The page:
I've read all the differences between PF30, BB30, PF86/92, etc. I understand that it's easier to make carbon frames with press-fit than bonding in a threaded shell, and you save some weight, but I don't understand how we ended up with so many different standards while BSA has always been BSA. Does anyone know anything about the history of press-fit and why it diverged so much?

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    I don't know much about the press fit standards, but "BSA has always been BSA" is really an oversimplification. BSA really only became "the standard" after a long time of competing BB standards (italian, french, swiss, etc). Instead of saying the PF has "diverged", maybe we can hope for them to "converge" some day. Probably not, but we can hope. Commented Feb 22 at 17:45

2 Answers 2


All else equal and up to a point, larger ball bearings and more widely spaced bearings will be more durable. Juhist alludes to this in his answer. Keep in mind that diminishing returns-type relationships are common in many settings (economics, business, sports science), and that there are other constraints (e.g. physical ones like the crank and chainstays), so we don't have to get the bearings infinitely big and the spacing infinitely wide.

Those facts drove at least some of the evolution of the press fit standards. BB30 was the first, pioneered by Cannondale, although I think the main advantage of BB30 was the possible weight reductions from eliminating the bearing cups and allowing an oversized aluminum axle. Note that BB30 has bearings pressed directly into the frame. I think PF30 was the second press fit standard, which has slightly bigger bearings than BB30. Both are relatively narrowly spaced - although you can design the crank and the BB such that the bearings sit outside the shell, which increases the spacing, subject to other physical constraints.

In addition to the bearing durability concerns, PF30 houses the bearings in hard plastic cups (or rather, it was designed with this in mind; you can and do find metal PF30 cups). I believe this may have let frame manufacturers use looser the tolerances on the BB shell, because the plastic cups can deform somewhat (looser tolerances = more allowed variation from the nominal standard = lower manufacturing costs, less QC rejections).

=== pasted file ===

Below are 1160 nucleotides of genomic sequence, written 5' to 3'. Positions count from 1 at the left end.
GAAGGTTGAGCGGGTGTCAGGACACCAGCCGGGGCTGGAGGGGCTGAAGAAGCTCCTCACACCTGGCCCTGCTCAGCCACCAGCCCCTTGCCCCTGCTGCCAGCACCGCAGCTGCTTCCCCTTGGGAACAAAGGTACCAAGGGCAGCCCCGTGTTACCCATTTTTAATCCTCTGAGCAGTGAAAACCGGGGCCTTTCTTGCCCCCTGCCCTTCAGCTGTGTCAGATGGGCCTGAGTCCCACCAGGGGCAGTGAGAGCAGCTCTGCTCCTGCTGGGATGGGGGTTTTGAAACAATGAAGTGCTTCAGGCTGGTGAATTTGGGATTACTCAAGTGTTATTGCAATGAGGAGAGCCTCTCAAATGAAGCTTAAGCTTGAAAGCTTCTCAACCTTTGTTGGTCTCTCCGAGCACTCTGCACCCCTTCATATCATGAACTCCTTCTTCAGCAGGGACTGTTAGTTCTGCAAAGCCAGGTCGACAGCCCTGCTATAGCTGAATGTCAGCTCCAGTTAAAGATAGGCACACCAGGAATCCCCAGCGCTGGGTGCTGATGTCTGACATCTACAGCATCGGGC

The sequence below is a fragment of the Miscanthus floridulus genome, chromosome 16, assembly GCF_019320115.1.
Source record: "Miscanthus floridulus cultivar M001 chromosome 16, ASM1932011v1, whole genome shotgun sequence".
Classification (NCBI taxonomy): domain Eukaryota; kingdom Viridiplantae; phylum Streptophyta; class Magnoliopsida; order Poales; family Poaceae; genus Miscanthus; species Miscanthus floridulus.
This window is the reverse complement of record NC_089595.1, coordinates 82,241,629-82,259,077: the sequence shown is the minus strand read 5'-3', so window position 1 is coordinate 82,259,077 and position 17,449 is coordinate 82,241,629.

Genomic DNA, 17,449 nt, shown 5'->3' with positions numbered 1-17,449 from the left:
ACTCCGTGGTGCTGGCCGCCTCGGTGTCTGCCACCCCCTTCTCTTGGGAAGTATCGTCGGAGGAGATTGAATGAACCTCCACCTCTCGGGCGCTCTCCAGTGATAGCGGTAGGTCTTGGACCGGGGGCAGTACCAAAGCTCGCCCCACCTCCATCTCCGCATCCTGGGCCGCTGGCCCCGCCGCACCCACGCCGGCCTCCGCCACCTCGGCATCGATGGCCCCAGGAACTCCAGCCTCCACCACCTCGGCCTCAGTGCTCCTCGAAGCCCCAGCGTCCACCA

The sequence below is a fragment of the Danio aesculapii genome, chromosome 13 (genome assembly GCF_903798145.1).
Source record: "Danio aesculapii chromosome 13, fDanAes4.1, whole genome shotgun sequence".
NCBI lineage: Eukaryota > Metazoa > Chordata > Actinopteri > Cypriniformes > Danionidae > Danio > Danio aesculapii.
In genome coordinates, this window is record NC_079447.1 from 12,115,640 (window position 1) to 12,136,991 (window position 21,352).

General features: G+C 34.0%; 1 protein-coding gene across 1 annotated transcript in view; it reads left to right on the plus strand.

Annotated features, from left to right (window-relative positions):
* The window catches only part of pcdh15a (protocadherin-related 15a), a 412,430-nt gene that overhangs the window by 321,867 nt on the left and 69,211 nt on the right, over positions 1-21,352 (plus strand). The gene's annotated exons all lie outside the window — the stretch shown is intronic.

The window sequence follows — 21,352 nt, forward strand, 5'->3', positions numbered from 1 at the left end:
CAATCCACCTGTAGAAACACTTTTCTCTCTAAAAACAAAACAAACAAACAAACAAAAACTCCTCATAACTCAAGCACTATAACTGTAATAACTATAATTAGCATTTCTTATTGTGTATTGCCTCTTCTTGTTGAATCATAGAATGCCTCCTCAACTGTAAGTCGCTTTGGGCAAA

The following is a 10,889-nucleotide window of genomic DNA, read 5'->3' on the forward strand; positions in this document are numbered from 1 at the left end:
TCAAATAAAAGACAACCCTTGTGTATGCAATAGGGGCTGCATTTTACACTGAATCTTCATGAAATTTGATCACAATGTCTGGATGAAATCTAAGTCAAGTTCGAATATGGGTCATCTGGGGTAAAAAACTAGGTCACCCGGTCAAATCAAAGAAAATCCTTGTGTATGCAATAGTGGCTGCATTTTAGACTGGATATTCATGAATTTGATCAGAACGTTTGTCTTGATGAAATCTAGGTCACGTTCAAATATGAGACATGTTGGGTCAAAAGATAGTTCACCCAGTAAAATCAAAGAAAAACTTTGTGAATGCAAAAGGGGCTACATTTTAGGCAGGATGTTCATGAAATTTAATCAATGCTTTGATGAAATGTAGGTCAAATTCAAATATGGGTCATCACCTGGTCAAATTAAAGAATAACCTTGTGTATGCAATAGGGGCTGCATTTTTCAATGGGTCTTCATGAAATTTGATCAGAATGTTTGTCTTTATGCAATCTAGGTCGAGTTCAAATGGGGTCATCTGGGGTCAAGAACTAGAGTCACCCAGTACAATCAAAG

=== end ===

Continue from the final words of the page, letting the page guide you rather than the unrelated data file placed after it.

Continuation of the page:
Both those BB designs anticipated people using 30mm aluminum spindles, although you can of course design your BB to take a 24, 25, or some other spindle diameter. Shimano's PF86 design was one of the next designs, and it improved the bearing size and spacing. However, because Shimano has only ever made 24mm steel spindles, the PF86 design wasn't designed for 30mm spindles. I know that PF86 BBs for 30mm or DUB spindles exist, but I think that they are less durable in that format. Trek's BB90 standard is going away, and it's only suitable for 24mm spindles. Anyway, to some extent, the follow-on PF standards probably were trying to improve on some aspect of BB30 and PF30.

Speaking of the DUB axle standard, SRAM tried a 28.99mm axle precisely to increase ball bearing size. I don't know if they really couldn't get away with 0.01mm wider to make it a nominal 29mm, so the .99 bit may be marketing.

Kogel Bearings says that Cervelo's BBRight standard was created to allow bigger chainstays. I'm not sure how the geometry works.